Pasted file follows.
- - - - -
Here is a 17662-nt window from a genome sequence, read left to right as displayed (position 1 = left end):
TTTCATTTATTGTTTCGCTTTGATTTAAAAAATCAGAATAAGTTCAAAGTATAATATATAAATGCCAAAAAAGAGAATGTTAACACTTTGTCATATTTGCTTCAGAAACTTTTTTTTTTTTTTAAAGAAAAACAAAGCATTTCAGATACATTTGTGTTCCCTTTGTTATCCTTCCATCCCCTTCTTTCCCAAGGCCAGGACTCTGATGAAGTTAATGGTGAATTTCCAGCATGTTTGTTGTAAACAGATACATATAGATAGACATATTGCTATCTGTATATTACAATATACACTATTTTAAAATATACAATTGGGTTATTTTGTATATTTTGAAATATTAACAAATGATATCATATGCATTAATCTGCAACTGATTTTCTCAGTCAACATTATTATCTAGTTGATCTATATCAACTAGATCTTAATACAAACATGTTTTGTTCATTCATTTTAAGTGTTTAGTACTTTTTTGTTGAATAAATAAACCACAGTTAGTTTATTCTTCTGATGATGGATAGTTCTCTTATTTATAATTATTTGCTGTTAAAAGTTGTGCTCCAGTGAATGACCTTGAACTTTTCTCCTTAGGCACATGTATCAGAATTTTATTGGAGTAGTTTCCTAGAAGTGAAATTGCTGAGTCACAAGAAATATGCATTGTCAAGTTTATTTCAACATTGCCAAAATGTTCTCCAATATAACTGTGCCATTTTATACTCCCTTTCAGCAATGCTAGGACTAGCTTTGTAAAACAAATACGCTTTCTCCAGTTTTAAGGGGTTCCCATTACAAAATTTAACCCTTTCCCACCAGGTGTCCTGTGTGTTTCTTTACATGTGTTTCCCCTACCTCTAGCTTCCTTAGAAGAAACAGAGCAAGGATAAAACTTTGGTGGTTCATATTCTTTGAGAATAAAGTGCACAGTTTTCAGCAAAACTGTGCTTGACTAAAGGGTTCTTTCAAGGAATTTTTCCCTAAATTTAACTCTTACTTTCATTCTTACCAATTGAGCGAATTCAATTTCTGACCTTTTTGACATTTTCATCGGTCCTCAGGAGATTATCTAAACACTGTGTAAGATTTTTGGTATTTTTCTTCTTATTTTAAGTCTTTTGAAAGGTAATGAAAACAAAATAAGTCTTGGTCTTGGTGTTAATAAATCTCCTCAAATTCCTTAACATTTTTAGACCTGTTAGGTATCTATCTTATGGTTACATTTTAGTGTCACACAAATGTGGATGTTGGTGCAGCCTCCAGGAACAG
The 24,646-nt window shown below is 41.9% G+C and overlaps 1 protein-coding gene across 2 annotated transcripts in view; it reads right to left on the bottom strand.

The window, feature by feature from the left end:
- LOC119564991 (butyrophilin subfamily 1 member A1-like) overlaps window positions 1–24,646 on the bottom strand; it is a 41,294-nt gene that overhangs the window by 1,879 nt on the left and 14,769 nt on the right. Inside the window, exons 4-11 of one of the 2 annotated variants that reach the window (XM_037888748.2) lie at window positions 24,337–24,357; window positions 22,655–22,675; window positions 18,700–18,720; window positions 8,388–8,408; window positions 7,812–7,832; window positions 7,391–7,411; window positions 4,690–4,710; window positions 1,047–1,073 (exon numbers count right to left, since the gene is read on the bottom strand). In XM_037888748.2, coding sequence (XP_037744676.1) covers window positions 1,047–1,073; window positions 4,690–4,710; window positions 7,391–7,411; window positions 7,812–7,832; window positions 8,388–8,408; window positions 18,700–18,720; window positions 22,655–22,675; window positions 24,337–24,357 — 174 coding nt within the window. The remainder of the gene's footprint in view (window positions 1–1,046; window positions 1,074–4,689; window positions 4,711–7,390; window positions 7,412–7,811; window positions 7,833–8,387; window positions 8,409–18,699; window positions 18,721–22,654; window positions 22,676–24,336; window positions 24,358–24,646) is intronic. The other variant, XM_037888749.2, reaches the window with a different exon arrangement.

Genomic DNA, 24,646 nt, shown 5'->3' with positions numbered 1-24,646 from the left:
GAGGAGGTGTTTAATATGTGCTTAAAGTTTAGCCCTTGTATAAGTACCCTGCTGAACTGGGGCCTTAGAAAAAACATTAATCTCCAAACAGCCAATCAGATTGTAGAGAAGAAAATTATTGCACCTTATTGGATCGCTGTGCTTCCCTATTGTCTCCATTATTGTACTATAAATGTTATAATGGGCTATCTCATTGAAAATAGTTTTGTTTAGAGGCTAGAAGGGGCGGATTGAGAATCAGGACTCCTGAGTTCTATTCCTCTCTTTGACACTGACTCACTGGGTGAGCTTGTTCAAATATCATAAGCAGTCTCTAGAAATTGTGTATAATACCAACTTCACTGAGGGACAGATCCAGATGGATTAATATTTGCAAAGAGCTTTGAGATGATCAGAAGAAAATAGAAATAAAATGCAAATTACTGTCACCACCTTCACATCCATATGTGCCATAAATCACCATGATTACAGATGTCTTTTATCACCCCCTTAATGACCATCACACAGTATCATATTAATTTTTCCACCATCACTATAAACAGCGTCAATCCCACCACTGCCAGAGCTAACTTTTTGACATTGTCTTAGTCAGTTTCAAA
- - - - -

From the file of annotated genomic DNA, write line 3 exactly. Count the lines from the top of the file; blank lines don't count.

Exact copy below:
The 24,646-nt window shown below is 41.9% G+C and overlaps 1 protein-coding gene across 2 annotated transcripts in view; it reads right to left on the bottom strand.